- Posted by Drew Epperley
- On August 17, 2011
- 1 Comments
- Designated Player, Features
Yesterday was a fairly busy day for Major League Soccer. They had two clubs in the CONCACAF Champions League, both of whom did very well at home. They signed a former US National team striker in Eddie Johnson, to which club he’ll end up with we will have to wait until tomorrow to find out.
And then there was this amendment to the Designated Player rule.
During a media call, MLS executive vice president Todd Durbin outlined the process by which teams receive a credit on their salary-budget charges if they sign younger players to DP contracts. Players age 20 or younger will count $150,000 against the per-team cap of $2.675 million rather than the regular hit of $335,000, and players 21-23 will count $200,000.
“If you look at it, our Designated Players are anywhere from mid to late 20s to early 30s,” said Durbin during the conference call. “We’re getting good players, veteran players and players with experience but we’ve been out of the market for young, promising players in this area.
“We’re hoping with this rule change we’ll tear down this last barrier of entry and bring in quality players at every place in their career and truly have the ability to get into the market of young players to be able to bring in and grow stars of the future for Major League Soccer.”
This new rule will take effect next season.
Teams will still be bound by the three DP maximum and will not be able to trade slots around to have more than three. That much is good.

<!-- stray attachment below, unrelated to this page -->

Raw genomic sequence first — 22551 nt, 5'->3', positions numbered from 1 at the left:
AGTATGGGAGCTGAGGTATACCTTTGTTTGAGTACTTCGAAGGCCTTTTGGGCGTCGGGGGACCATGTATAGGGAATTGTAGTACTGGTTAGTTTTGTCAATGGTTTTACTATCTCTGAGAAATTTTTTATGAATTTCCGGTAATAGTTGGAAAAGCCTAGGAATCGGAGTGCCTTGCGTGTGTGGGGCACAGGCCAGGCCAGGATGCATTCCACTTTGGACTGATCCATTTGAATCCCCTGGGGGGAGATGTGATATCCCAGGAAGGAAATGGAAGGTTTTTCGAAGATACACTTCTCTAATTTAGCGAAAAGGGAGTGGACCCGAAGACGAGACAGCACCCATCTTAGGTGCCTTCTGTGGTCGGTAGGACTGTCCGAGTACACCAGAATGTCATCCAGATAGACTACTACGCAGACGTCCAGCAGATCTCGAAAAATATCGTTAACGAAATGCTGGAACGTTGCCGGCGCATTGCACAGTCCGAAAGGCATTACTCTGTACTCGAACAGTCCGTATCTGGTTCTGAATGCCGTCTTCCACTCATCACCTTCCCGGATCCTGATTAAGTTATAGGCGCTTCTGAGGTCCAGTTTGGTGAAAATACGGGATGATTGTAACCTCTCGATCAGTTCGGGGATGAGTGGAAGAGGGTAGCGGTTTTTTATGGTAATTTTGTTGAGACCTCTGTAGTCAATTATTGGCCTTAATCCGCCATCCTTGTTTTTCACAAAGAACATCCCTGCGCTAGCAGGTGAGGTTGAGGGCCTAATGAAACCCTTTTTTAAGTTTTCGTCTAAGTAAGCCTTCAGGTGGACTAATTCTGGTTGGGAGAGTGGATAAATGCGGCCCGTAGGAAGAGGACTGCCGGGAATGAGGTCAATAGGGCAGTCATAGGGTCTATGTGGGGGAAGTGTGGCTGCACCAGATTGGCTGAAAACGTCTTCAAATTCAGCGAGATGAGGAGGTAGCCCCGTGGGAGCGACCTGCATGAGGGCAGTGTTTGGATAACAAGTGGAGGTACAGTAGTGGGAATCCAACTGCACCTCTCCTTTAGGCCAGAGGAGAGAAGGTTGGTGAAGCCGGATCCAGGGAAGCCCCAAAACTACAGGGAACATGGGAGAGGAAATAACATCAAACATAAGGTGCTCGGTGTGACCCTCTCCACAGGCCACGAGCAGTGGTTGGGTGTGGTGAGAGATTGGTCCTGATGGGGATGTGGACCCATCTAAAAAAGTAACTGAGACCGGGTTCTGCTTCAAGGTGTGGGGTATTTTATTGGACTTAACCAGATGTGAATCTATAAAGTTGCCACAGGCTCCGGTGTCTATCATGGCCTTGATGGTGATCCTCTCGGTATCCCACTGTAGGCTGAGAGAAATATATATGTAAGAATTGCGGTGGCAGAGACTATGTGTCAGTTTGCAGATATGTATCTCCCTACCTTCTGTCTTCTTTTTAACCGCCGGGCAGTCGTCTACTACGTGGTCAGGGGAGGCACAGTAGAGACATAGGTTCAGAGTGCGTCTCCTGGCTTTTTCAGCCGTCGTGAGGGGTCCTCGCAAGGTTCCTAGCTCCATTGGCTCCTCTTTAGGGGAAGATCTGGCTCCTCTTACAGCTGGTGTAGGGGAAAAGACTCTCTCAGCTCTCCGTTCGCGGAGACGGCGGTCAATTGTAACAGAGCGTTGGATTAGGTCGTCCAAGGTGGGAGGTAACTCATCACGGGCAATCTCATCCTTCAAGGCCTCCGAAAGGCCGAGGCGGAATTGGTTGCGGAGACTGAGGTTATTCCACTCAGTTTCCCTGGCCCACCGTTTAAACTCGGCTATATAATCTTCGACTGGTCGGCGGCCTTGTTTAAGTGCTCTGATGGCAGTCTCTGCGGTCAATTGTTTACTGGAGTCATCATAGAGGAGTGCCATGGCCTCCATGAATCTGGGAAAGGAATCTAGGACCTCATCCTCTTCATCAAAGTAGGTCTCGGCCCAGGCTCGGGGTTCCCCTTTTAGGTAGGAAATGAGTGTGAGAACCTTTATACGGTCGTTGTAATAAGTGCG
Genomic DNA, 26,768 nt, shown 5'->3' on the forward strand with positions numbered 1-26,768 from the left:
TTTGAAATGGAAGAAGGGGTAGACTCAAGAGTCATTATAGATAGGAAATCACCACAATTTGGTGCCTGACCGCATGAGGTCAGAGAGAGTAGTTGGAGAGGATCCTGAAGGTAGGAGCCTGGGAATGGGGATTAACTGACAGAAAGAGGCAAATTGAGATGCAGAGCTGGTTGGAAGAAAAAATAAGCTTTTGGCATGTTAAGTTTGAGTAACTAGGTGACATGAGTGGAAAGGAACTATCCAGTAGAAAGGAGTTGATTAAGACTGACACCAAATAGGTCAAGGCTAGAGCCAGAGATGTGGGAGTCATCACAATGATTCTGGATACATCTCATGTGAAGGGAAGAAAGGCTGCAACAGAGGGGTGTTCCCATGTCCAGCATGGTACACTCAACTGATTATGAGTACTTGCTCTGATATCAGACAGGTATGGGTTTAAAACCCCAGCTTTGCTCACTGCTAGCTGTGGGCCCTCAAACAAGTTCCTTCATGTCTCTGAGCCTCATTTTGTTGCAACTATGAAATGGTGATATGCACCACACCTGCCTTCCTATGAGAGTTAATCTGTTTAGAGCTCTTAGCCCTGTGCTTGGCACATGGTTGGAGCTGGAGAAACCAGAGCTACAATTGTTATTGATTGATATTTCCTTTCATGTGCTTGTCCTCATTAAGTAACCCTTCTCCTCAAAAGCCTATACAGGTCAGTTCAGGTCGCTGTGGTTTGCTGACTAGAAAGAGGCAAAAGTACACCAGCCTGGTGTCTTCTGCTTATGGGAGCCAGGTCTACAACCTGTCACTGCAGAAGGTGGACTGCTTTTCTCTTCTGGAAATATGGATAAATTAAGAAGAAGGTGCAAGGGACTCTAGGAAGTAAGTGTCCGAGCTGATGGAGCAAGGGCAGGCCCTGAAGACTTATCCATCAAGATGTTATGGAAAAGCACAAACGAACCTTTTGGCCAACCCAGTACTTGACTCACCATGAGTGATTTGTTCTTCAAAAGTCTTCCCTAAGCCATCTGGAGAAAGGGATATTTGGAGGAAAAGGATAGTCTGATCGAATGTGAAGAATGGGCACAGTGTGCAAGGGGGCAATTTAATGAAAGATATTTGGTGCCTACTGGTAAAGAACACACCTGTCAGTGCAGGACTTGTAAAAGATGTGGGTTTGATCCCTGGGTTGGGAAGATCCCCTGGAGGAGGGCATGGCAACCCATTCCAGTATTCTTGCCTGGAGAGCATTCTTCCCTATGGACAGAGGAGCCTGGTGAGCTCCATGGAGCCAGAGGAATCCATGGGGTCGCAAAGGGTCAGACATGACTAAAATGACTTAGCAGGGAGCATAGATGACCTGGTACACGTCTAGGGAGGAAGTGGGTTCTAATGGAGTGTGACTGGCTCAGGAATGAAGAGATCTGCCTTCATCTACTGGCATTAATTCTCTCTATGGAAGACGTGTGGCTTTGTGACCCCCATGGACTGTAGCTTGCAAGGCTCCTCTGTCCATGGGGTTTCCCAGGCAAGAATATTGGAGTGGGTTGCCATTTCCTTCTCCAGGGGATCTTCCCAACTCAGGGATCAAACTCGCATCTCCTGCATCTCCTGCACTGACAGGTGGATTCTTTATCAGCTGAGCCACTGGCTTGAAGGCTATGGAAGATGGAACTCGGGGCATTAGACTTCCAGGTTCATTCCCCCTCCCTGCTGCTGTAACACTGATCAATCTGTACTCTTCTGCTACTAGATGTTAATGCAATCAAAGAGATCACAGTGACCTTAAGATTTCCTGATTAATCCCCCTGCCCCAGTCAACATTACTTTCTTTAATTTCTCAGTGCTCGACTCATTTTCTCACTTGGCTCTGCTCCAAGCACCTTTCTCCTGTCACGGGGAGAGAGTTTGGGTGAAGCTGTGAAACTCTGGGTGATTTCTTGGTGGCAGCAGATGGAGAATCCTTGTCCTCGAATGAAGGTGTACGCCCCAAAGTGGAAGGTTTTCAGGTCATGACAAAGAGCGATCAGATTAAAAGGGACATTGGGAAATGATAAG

In a way I love these new additions to the DP rule. It shows that a lot of MLS clubs want to go after young talent overseas. We’ve already seen two clubs do that this year with FC Dallas and the New England Revolution signing very young DPs.
But what I don’t like about this rule change is that current players in this league or any other in the US cannot be signed using this mechanism. Sure the league doesn’t want teams to sign a home grown or Generation adidas player to this, that’s fine, those systems are in place for a reason. But say a kid like Luis Gil or even a Brek Shea could not be given a DP tag, even though both meet the age requirements for this rule change. Teams can go out and snag a young kid from a foreign league though, like say a Josh Gatt, a player that has been making loads of headlines in Europe already this season.
So rather than giving the clubs an incentive to keep the quality players that they have developed, the league is putting greater emphases on signing talent from outside the league. Hey, at least this time around it is to sign attractive young talent.
I do see this rule changing a lot of the ways that some teams operate their budgets for next season. Teams that we wouldn’t normally expect to sign a DP like a Chivas USA, a San Jose Earthquakes or a Columbus Crew may be more inclined to go out and sign a couple young players to this new rule. Its less of a gamble than taking a DP that is a little older, like what Dallas did with Denilson a while back.
Where does this rule change really come from? In a way it has been worked on for a while but I wouldn’t be at all shocked if a lot of it had to do with the signing of Freddy Adu. See, had he not left MLS back in 2007, he wouldn’t be eligible for this new rule. But since he came back to the league from a foreign league, he falls right into it for next year.